Here, we reexamined the SNP genotyping calls from the original four populations included in the previous SNP consensus map (Close et al., 2009) and added data from another six mapping populations and additional individuals from one of the original populations. For most of the markers two independent lines of direct evidence, genetic mapping and flow sorting, supported the map positions. Cumulatively, we present a robust SNP-based consensus genetic map that incorporates marker data from 1133 individuals. Due to both its higher number of bins and improved marker order, the consensus map developed in this study constitutes a significant achievement in support of SNP selection for marker-assisted breeding, association genetic analysis, map-based cloning, and anchoring DNA sequence scaffolds and a physical map to the genetic map.


MATERIALS AND METHODS

Mapping Populations

A total of 10 mapping populations were used in this study, including nine segregating populations of DH lines and one recombinant inbred line (RIL) population. Four of those DH populations (Oregon Wolfe Barley [OWB] created with the Hordeum bulbosum L.-based approach [OWBH.b.], Steptoe × Morex [SM] 1 [SM1], Morex × Barke [MB], and Haruna Nijo × OHU602 [HO]) were used previously to construct a SNP consensus map (Close et al., 2009). The six additional populations were anther culture-derived OWB (OWBA.C.), Haruna Nijo × Akashinriki (HA), Mikamo Golden × Harrington (MH), Vlamingh × Buloke (VB), and Igri × Dobla (ID) DH populations and a Foster × CIho 4196 (FC) RIL population. These six populations had been previously developed in the context of other studies and some of them have been published (Cistué et al., 2011; Horsley et al., 2006; Sato et al., 2011a; Sato and Takeda, 2009). An additional 57 individuals from the SM population were also used and, together with the SM1 lines, made up population SM2. More details on the 10 populations and the additional individuals included in the SM population SM2 are given in Table 1.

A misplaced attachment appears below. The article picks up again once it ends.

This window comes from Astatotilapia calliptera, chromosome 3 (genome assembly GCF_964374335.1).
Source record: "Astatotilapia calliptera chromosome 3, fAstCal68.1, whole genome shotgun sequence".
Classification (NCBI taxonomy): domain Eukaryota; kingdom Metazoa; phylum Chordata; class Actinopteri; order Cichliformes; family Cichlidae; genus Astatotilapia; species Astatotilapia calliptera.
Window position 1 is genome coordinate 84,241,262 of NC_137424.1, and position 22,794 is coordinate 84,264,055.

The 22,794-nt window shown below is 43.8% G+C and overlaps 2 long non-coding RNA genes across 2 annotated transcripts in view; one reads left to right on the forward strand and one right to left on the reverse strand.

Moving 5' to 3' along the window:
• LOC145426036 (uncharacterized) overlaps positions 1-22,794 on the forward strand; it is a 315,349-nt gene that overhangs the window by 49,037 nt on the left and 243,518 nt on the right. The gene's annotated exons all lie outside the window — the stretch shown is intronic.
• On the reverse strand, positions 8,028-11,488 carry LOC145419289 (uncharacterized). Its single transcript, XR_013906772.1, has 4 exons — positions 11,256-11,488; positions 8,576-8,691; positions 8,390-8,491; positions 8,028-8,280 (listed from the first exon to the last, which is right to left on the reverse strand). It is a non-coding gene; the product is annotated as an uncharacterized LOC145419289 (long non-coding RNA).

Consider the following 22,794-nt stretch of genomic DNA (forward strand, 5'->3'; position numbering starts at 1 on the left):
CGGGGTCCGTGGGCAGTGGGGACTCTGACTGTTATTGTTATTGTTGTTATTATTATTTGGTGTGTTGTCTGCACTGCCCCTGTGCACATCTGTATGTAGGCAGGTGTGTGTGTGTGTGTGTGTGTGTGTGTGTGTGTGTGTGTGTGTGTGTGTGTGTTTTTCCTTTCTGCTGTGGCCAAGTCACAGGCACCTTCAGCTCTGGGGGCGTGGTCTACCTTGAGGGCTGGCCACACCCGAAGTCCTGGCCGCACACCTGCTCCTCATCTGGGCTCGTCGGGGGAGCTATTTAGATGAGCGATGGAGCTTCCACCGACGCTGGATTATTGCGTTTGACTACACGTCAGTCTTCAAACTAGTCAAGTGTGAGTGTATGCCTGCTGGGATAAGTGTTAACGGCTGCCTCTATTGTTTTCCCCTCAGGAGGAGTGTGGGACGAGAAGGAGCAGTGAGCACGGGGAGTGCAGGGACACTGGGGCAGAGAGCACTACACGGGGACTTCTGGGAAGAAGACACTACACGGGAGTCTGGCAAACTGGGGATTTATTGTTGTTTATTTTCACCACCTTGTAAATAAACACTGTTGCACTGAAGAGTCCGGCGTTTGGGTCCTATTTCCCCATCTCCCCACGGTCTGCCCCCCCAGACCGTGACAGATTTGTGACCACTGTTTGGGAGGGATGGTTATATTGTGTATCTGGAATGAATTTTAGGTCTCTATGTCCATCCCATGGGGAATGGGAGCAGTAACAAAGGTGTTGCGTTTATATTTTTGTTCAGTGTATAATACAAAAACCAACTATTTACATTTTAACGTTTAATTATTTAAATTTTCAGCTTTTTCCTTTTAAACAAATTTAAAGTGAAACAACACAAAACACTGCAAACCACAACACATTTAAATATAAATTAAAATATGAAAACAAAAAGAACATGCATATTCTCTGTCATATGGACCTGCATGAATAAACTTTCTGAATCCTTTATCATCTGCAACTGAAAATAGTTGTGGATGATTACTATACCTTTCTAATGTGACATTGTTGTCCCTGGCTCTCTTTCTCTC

View Full Table | Close Full ViewTable 1.

Information on the individual mapping population data used for consensus map construction.

 
Population Abbreviation Growth habit† Type‡ No. of lines (before curation) No. of lines (after curation) No. of SNPs§ assayed No. and percentage of polymorphic SNPs Reference
Oregon Wolfe Barley created with the Hordeum bulbosum L.-based approach OWBH.b. S × S DH 93 82 4596 1469 (32%) Costa et al., 2001; BarleyWorld. 2006
Steptoe × Morex 1 SM1¶ S × S DH 93 92 4596 1215 (26%) Kleinhofs et al., 1993; USDA-ARS, 2011b
Morex × Barke MB S × S DH 94 93 4596 1574 (34%) N. Stein, personal communication, 2010
Haruna Nijo × OHU602 HO S × W DH 100 94 1536 759 (49%) Sato and Takeda, 2009
Steptoe × Morex 2 SM2 S × S DH 150 146 3060 835 (27%) Kleinhofs et al., 1993; USDA-ARS, 2011b
Anther culture-derived Oregon Wolfe Barley OWBA.C. S × S DH 94 93 3072 1271 (41%) Cistué et al., 2011
Haruna Nijo × Akashinriki HA S × S DH 68 54 1536 734 (48%) Sato et al., 2011a
Mikamo Golden × Harrington MH S × S DH 95 91 1536 491 (32%) Zhou et al., 2011
Vlamingh × Buloke VB S × S DH 347 289 1536 440 (29%) D. Moody, unpublished data, 2010
Foster × CIho 4196 FC S × S F8–9 RIL 94 89 1524 409 (27%) Horsley et al., 2006
Igri × Dobla ID W × F DH 106 102 1536 446 (29%) M.P. Vallés, unpublished data, 2010
Total 1250 1133
Growth habit of the parental genotypes used for the cross (S, spring barley; W, winter barley; F, facultative).